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Ever Given and the Suez Canal

Questions on the insurance ramifications of the blocking of the Suez Canal by the Ever Given

CRUISE Christopher Kende.jpg
Christopher B. Kende
Maritime Lawyer Christopher B. Kende examines the insurance considerations of the Ever Given blocking the Suez Canal at the end of March.

As is well known, between March 23 and 29, 2021, the Suez Canal was blocked for six days following the grounding of Ever Given, a so-called “Golden class” container vessel.

It is claimed that the 400-metre-long vessel was buffeted by strong winds, and ended up wedging itself across the waterway, bow and stern stuck in the canal bank, preventing other vessels from passing through that part of the Suez Canal. 

Egyptian authorities said "there may have been technical or human errors" also involved. The obstruction was south of the section of the canal that has two channels, so there was no way for other ships to bypass Ever Given. The Suez Canal Authority (SCA) engaged Boskalis through its subsidiary SMIT Salvage to manage the salvage operations.

The canal is one of the world's busiest trade routes in the world and the obstruction had a significant negative impact on trade between Europe, Asia and the Middle East. On 28 March, at least 369 ships were queuing to pass through the canal. This prevented an estimated $9.6bn worth of trade.

On 29 March, Ever Given was partially re-floated and moved by about 80% in the correct direction, although the bow remained stuck until the ship was finally freed by Egyptian, Dutch, and Italian tugs around mid-day and started moving, under tow, towards the Great Bitter Lake for technical inspection. The canal was checked for damage, and the Canal Authority allowed shipping to resume in the afternoon.

To the best of our knowledge, Ever Given remains under Canal authority control pending resolution of what is rumored to be some $1bn in salvage costs.

Numerous categories of marine insurance are implicated. This article will limit itself to insurance concepts under US maritime law. Issues of what law will apply to this incident will certainly be open to debate for months if not years.The Taiwanese operated and Japanese-owned vessel certainly carried Hull and Machinery insurance (H & M) which would normally cover damage to the vessel itself as well as salvage and what are called “sue and labor” costs, those expenses related to mitigation of damage as a result of the incident.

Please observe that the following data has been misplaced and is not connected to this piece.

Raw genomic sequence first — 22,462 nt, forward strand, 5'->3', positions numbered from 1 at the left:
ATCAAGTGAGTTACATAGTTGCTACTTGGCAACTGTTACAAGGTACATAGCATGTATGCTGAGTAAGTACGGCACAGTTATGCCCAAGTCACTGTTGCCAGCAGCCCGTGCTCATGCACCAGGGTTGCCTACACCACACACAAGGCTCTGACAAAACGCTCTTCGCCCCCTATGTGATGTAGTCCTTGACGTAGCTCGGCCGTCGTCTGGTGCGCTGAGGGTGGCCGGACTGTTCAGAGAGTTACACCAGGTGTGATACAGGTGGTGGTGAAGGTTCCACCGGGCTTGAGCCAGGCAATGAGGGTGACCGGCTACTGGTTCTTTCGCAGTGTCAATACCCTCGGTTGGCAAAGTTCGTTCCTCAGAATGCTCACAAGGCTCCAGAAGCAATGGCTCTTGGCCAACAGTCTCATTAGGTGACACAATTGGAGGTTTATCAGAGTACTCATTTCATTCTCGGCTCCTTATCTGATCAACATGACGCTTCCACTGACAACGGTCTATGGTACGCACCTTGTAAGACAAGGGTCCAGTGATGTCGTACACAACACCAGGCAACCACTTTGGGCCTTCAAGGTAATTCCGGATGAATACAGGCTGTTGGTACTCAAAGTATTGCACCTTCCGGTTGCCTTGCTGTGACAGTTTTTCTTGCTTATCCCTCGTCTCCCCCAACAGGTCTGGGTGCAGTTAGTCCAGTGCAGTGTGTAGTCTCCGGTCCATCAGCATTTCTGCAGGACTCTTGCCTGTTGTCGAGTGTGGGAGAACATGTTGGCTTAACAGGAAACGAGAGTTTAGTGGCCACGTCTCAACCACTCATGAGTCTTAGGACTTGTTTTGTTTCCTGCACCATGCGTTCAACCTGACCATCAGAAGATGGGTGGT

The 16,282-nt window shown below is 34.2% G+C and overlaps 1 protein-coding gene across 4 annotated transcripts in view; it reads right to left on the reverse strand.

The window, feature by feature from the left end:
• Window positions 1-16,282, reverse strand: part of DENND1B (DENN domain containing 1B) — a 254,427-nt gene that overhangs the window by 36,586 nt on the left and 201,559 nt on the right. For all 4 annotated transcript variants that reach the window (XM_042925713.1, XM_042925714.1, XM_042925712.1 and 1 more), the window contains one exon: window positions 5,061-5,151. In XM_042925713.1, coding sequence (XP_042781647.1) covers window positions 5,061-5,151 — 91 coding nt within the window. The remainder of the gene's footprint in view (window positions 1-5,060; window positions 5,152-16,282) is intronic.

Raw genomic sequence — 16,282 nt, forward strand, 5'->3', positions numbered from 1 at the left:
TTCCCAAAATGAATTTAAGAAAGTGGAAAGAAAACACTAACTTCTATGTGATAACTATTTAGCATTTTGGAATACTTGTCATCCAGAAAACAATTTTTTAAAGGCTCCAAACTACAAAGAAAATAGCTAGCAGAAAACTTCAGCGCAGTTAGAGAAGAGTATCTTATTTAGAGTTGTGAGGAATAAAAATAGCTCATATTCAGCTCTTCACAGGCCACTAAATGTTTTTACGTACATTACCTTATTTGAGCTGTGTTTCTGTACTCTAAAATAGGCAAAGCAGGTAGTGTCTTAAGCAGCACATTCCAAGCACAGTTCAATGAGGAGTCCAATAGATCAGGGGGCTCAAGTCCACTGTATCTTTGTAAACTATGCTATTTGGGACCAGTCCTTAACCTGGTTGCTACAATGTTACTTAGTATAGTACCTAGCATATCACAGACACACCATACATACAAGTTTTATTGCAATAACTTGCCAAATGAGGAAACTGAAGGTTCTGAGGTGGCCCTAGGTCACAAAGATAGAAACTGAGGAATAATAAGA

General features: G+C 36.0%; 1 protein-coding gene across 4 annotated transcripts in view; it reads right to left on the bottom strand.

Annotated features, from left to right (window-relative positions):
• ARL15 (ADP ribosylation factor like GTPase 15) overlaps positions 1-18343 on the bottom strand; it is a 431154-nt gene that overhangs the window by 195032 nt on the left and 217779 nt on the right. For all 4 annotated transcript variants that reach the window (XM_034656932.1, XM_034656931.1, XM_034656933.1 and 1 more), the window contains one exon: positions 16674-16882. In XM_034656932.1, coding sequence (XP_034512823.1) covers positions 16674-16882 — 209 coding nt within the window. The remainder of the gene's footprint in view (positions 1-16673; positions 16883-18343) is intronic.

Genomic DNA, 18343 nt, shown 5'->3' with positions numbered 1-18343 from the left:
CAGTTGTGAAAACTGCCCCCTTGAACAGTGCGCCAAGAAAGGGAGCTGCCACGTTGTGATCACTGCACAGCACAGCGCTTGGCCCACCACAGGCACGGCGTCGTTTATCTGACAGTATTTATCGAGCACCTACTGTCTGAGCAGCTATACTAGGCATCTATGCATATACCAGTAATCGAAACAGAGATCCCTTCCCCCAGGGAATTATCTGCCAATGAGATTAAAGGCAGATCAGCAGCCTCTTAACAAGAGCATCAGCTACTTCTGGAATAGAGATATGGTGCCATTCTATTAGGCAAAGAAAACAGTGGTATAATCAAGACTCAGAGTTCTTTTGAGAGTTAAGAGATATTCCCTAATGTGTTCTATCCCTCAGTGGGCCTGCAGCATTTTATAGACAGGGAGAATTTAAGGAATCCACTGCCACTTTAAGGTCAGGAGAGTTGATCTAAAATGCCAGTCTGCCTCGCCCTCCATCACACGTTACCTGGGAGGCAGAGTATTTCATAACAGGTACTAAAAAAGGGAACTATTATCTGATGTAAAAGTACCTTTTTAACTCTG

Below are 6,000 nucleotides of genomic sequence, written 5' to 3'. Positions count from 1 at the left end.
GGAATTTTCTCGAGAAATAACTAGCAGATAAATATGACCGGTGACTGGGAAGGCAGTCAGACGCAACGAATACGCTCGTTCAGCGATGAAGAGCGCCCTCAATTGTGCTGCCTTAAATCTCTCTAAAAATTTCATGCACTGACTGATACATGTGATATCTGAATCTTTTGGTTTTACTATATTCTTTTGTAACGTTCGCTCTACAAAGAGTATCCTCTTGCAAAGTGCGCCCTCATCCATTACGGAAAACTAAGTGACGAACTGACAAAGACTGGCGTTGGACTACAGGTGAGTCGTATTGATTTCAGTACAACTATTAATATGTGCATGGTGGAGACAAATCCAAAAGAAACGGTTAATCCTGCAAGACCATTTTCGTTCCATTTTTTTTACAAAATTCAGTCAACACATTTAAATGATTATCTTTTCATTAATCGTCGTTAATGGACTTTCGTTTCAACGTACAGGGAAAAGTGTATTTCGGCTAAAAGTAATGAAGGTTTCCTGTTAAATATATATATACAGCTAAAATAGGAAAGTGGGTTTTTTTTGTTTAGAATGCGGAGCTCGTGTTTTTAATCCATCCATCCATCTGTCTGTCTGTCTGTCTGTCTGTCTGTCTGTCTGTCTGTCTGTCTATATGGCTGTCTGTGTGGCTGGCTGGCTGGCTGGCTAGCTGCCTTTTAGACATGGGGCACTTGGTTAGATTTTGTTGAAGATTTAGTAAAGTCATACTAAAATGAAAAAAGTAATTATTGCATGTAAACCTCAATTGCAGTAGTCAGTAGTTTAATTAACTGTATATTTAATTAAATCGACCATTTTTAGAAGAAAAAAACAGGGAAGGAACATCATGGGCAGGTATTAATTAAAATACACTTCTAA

It is reported that the UK P & I Club is the liability carrier. Although the Club may well be exposed to liability for any damage to the Canal, under US maritime law (which may well not apply) the pure economic claims of the hundreds of ships who were delayed due to the blockage may not be recoverable. This is because US maritime law has a “bright line” rule dating back to the early 1900’s and a seminal Supreme Court case, Robins Dry Dock v. Flint, et al., 275 U.S. 303 (1927), where it was held that a time charterer could not claim against the shipyard for pure economic loss due to delays in the repair of the chartered vessel (even if the shipyard were proved to be negligent),  in the absence of a “proprietary interest”.

That principle was further expounded in State of Louisiana, ex rel. Guste v. M/V Testbank, 752 F.2nd 1019 (5th Cir. 1985), where a chemical spill required closing of the Mississippi, resulting in significant economic losses to business who depended on traffic in the river for their livelihoods. The appeals court reaffirmed the notion that “pure economic loss”, such as that suffered by all the vessels delayed by the blockage of the canal, in the absence of physical damage, are not recoverable against the offending vessel. Whether this concept exists outside the world of US maritime law remains to be seen.

Cargo insurers will no doubt also suffer significant losses due to delay and possible spoliation of perishable cargo, but here again, under US maritime law, recovery may be limited or excluded. If the US scheme of the Carriage of Goods by Sea Act applied (COGSA) (which is not at all certain), cargo interests would have no recourse against the carrier in case of an “error in navigation or management”, so long as the owner exercised “due diligence” to make the vessel seaworthy at the beginning of the voyage, the theory being that owners should not be responsible for judgement errors by officers and crew.

The concepts of “force majeure” or “Act of God” may also play a role if it turns out to be true, as is claimed, that the vessel was the victim of an unexpected and unanticipated sandstorm which drove the vessel into the mud. Even if cargo interests overcome these defenses, they would be subject to a “package limitation” of $500 per “package” depending upon how the cargo is packed in the containers.

All this is to say that this is clearly a very complex and thorny set of circumstances which is certain to keep many maritime lawyers of several nations quite busy for a very long time.

Contact Christopher B. Kende - [email protected] 

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